Best Advice: Hire the Good Ones Now—The Business Will Come

Best Advice: Hire the Good Ones Now—The Business Will Come

February 25, 2014

This post is part of a series in which LinkedIn Influencers share the best advice they’ve ever received. Read all the posts here.

I have been given a lot of advice over the years and appreciate it all. I have learned from more seasoned divorce lawyers things like, “Do not fight for what you think clients want, fight for what they tell you they want; clients don’t always simply want money, they may want the old jalopy and may hate the expensive house they shared with their spouse.”

But perhaps the best advice I ever received as a business owner was when I approached one of the elder statesmen in family law in Atlanta in the mid 1990s. I was an insecure business owner and wasn’t quite sure when to expand the firm and hire more lawyers or staff. This gentleman gave me an immediate response which has proven true time and again. He told me that when you find someone good, hire them—the business will come.

And he was right. Over the last twenty years, when an extremely good candidate appeared, left a rival firm or somehow or another made a great impression on us, we took our time, ensured they were smart, respected, and perhaps most importantly, were enjoyable to be around (an absolute necessity given the gravity and depressing nature of family law at times) and then we hired them. The rest, as they say, is history. We have grown to become one of the larger family law firms in the southeast and it is because of this philosophy. It is also because of my belief that to really be able to help someone in a family law crisis, it takes more than one person. There needs to be a system of checks and balances in the office so that someone else within my office can tell me if we are proceeding too slowly, too quickly, etc.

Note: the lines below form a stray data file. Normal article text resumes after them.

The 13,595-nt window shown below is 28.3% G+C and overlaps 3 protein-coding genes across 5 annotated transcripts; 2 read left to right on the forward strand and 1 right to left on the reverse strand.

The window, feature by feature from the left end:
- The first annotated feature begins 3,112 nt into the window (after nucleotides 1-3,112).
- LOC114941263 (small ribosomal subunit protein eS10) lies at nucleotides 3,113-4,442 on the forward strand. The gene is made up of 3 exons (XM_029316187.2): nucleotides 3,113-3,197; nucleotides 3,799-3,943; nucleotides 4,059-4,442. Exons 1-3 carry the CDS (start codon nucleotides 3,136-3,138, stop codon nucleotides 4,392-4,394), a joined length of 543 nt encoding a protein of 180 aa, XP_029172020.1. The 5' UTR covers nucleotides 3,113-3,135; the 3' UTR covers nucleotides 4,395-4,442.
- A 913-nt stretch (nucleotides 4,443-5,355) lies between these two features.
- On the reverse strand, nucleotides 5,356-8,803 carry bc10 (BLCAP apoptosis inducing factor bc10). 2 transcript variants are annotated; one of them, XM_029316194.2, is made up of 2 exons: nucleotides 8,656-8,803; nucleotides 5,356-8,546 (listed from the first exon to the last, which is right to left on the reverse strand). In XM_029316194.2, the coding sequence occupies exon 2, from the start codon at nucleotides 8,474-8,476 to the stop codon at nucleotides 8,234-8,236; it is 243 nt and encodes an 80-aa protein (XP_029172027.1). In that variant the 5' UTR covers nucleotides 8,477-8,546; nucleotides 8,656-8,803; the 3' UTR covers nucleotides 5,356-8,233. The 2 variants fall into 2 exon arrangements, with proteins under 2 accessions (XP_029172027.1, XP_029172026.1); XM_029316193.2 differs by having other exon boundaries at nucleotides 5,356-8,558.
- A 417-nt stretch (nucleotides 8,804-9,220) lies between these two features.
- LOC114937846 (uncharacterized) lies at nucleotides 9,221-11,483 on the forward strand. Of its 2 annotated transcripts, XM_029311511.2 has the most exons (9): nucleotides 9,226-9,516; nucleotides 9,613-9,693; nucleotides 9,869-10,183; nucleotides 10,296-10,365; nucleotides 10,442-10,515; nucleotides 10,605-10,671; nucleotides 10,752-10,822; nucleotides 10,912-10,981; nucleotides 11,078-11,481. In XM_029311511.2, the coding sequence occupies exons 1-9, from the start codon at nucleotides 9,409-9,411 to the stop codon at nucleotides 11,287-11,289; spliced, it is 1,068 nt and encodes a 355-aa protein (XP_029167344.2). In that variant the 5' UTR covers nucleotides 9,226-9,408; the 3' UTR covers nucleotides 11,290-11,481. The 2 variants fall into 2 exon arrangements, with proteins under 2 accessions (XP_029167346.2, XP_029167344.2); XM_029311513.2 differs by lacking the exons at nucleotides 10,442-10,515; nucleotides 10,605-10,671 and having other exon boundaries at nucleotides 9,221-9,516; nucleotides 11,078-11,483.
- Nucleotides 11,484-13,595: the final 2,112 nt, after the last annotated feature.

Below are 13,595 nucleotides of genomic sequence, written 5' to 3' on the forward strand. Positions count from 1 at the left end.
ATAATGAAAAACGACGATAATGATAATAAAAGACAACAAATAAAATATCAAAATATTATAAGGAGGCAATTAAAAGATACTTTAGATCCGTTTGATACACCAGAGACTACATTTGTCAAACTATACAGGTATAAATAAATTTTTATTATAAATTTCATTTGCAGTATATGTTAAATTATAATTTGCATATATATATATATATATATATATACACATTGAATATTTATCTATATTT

Family lawyers are often driven solely by what their client demands, and I think this is a huge mistake. We must be able to offer perspective and objectivity and to advise not only calmly, but to advise what will likely happen if and when we appear before an objective judge or jury. That takes patience and sometimes persistence. And for me, having a smart lawyer whom I respect available in an office ten feet away for me to “bounce things off of” is an indispensable resource. So when those special people are available, we would be foolish not consider bringing them on board, and that’s even more true for solo practitioners.


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